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Agent Smith's Drastic Change In The Matrix Resurrections Explained

The following article contains spoilers for "The Matrix Resurrections."

"The Matrix Resurrections" makes some significant changes compared to the original trilogy. First and foremost, Morpheus is younger and played by Yahya Abdul-Mateen II instead of Laurence Fishburne. It's explained in the movie, and all has to do with the themes of deja vu and repeating the past. After all, how much choice do any of us have when history dictates so much of our current existence? It gets philosophical quickly, but it also serves as an excellent reminder of the nature of sequels and reboots, which have tendencies to repeat the same plots as what's come before.

This idea of choice factors heavily into another major difference between "Resurrections" and the original trilogy, that of Agent Smith. Fans of the franchise should know he was played by Hugo Weaving in the first three films, but for "Resurrections," he was portrayed by Jonathan Groff of "Hamilton" fame. Again, to the uninitiated, this may come across as a simple recasting. However, there's a moment Agent Smith has toward the end of the film that exemplifies the movie's themes perfectly.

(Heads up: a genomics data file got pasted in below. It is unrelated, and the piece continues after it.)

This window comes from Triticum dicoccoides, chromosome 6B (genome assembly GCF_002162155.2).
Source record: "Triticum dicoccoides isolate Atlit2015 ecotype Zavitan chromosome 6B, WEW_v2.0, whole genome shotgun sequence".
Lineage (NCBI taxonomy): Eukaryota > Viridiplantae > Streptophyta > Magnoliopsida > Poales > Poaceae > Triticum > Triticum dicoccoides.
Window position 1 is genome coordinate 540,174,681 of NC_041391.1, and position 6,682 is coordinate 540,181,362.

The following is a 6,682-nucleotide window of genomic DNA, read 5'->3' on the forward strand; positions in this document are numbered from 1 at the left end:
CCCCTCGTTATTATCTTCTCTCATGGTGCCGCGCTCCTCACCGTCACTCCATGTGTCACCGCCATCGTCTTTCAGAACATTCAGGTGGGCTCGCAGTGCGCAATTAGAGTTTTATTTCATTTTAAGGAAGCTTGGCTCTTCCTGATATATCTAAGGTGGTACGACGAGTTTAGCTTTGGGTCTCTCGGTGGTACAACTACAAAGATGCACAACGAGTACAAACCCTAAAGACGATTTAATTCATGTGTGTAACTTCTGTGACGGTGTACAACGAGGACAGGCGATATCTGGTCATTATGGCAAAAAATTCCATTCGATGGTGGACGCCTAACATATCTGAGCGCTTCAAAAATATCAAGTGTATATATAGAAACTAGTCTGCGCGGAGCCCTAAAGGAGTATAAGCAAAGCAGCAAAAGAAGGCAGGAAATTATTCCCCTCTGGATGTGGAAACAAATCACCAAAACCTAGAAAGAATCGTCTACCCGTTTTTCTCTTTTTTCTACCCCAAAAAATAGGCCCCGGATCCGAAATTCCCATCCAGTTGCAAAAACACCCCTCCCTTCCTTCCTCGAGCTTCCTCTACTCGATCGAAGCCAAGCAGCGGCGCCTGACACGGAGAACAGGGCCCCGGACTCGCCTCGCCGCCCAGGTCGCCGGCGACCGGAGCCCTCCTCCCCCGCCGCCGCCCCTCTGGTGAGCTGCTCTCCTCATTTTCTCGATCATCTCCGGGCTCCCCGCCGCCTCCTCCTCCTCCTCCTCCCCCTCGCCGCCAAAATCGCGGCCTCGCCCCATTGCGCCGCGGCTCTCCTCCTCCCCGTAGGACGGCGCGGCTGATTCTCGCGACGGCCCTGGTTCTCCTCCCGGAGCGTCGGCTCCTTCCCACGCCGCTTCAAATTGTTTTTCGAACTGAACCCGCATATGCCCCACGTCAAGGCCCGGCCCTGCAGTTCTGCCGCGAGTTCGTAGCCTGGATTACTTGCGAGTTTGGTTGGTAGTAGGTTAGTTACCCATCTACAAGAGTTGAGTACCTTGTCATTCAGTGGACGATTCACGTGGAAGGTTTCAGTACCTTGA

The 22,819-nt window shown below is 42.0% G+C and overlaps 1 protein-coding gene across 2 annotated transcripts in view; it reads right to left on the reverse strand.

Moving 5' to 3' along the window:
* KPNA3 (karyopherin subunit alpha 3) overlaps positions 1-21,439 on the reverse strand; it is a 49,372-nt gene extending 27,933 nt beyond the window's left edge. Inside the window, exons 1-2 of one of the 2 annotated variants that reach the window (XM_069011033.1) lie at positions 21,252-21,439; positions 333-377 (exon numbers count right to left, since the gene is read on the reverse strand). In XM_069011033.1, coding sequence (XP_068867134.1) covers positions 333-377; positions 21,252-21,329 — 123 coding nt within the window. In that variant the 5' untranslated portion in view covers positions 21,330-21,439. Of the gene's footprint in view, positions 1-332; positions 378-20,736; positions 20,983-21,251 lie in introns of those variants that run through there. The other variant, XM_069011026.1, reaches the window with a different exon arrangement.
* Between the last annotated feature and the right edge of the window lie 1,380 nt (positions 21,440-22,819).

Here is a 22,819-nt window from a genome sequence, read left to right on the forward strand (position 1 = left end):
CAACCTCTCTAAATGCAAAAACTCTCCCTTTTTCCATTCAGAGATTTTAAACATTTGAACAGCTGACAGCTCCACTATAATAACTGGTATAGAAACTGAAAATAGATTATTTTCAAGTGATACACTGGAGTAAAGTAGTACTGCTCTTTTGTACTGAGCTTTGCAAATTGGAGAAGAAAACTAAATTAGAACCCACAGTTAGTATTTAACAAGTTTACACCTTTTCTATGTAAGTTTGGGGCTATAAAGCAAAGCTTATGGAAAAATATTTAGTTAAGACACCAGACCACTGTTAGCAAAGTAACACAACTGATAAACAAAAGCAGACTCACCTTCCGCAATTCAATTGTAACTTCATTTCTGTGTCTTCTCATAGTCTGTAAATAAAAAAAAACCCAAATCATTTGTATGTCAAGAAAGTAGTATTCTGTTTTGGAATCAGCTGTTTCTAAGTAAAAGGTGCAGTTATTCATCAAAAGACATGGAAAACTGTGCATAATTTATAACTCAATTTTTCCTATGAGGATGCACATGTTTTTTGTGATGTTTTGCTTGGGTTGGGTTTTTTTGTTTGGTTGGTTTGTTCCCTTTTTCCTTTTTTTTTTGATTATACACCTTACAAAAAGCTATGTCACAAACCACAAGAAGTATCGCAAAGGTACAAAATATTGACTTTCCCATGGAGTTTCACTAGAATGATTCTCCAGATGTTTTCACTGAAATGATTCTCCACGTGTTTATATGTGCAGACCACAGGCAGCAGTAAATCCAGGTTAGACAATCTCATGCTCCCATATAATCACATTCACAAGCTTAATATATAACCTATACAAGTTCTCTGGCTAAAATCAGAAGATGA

Agent Smith defies expectations of the past

One of the most intriguing pieces of dialogue in "The Matrix Resurrections" comes during a discussion of how there are two paths for one to follow. People have a choice between good and evil, of accepting free will or destiny. The speech contends that reality is binary, and you can only ever accept one thing or the other. Over the course of the film, Agent Smith shows how it's possible to break free and choose a different route when presented with one. 

Agent Smith functions as an antagonist throughout much of the movie's runtime, fighting Neo and his friends twice. At first glance, he comes across as a perfect recreation of Agent Smith from the original "Matrix" trilogy. Then, for his third main appearance, Smith has a change of heart. He decides to work alongside Neo (Keanu Reeves) and put a stop to the Matrix's plan. It may seem like it comes out of nowhere, but remember the name of the company Smith and Thomas Anderson worked for? That's right; it was "Deus Machina," as in "deus ex machina." 

All it takes is for Smith to break free of the Matrix's programming to determine what he really wants, and he would rather function as a free agent than continue working for The Analyst (Neil Patrick Harris). It serves as symbolism that reality isn't always black and white. Sometimes there are tinges of gray in there, as well.